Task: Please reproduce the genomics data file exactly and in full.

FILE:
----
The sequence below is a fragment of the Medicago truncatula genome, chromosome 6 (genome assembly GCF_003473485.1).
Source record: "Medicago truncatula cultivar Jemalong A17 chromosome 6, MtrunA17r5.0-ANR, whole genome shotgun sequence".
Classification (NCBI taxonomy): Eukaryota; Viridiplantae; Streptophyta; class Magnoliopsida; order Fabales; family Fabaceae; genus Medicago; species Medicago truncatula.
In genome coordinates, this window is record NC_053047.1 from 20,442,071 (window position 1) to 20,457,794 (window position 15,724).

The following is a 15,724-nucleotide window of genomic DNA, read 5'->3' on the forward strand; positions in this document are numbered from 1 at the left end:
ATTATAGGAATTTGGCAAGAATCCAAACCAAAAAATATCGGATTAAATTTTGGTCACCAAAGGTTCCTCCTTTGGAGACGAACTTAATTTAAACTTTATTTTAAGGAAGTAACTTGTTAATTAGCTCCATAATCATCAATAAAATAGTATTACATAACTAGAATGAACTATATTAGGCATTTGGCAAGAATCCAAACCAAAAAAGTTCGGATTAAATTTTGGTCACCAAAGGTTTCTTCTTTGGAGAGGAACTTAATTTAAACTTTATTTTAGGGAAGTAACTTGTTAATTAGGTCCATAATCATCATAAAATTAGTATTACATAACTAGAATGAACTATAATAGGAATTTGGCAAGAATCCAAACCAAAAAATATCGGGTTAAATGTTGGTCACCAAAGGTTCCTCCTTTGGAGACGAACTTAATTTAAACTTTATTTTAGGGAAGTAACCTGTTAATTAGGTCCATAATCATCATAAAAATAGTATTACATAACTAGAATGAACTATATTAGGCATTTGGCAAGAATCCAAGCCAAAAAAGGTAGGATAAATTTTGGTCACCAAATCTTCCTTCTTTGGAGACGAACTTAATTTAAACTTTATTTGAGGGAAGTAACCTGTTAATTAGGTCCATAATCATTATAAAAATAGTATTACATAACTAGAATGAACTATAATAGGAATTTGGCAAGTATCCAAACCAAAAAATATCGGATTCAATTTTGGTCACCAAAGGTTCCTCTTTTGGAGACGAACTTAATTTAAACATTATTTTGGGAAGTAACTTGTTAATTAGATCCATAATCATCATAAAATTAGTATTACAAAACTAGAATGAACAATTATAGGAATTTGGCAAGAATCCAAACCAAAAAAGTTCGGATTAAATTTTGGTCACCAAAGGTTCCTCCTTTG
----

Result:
The sequence below is a fragment of the Medicago truncatula genome, chromosome 6 (genome assembly GCF_003473485.1).
Source record: "Medicago truncatula cultivar Jemalong A17 chromosome 6, MtrunA17r5.0-ANR, whole genome shotgun sequence".
Classification (NCBI taxonomy): Eukaryota; Viridiplantae; Streptophyta; class Magnoliopsida; order Fabales; family Fabaceae; genus Medicago; species Medicago truncatula.
In genome coordinates, this window is record NC_053047.1 from 20,442,071 (window position 1) to 20,457,794 (window position 15,724).

The following is a 15,724-nucleotide window of genomic DNA, read 5'->3' on the forward strand; positions in this document are numbered from 1 at the left end:
ATTATAGGAATTTGGCAAGAATCCAAACCAAAAAATATCGGATTAAATTTTGGTCACCAAAGGTTCCTCCTTTGGAGACGAACTTAATTTAAACTTTATTTTAAGGAAGTAACTTGTTAATTAGCTCCATAATCATCAATAAAATAGTATTACATAACTAGAATGAACTATATTAGGCATTTGGCAAGAATCCAAACCAAAAAAGTTCGGATTAAATTTTGGTCACCAAAGGTTTCTTCTTTGGAGAGGAACTTAATTTAAACTTTATTTTAGGGAAGTAACTTGTTAATTAGGTCCATAATCATCATAAAATTAGTATTACATAACTAGAATGAACTATAATAGGAATTTGGCAAGAATCCAAACCAAAAAATATCGGGTTAAATGTTGGTCACCAAAGGTTCCTCCTTTGGAGACGAACTTAATTTAAACTTTATTTTAGGGAAGTAACCTGTTAATTAGGTCCATAATCATCATAAAAATAGTATTACATAACTAGAATGAACTATATTAGGCATTTGGCAAGAATCCAAGCCAAAAAAGGTAGGATAAATTTTGGTCACCAAATCTTCCTTCTTTGGAGACGAACTTAATTTAAACTTTATTTGAGGGAAGTAACCTGTTAATTAGGTCCATAATCATTATAAAAATAGTATTACATAACTAGAATGAACTATAATAGGAATTTGGCAAGTATCCAAACCAAAAAATATCGGATTCAATTTTGGTCACCAAAGGTTCCTCTTTTGGAGACGAACTTAATTTAAACATTATTTTGGGAAGTAACTTGTTAATTAGATCCATAATCATCATAAAATTAGTATTACAAAACTAGAATGAACAATTATAGGAATTTGGCAAGAATCCAAACCAAAAAAGTTCGGATTAAATTTTGGTCACCAAAGGTTCCTCCTTTG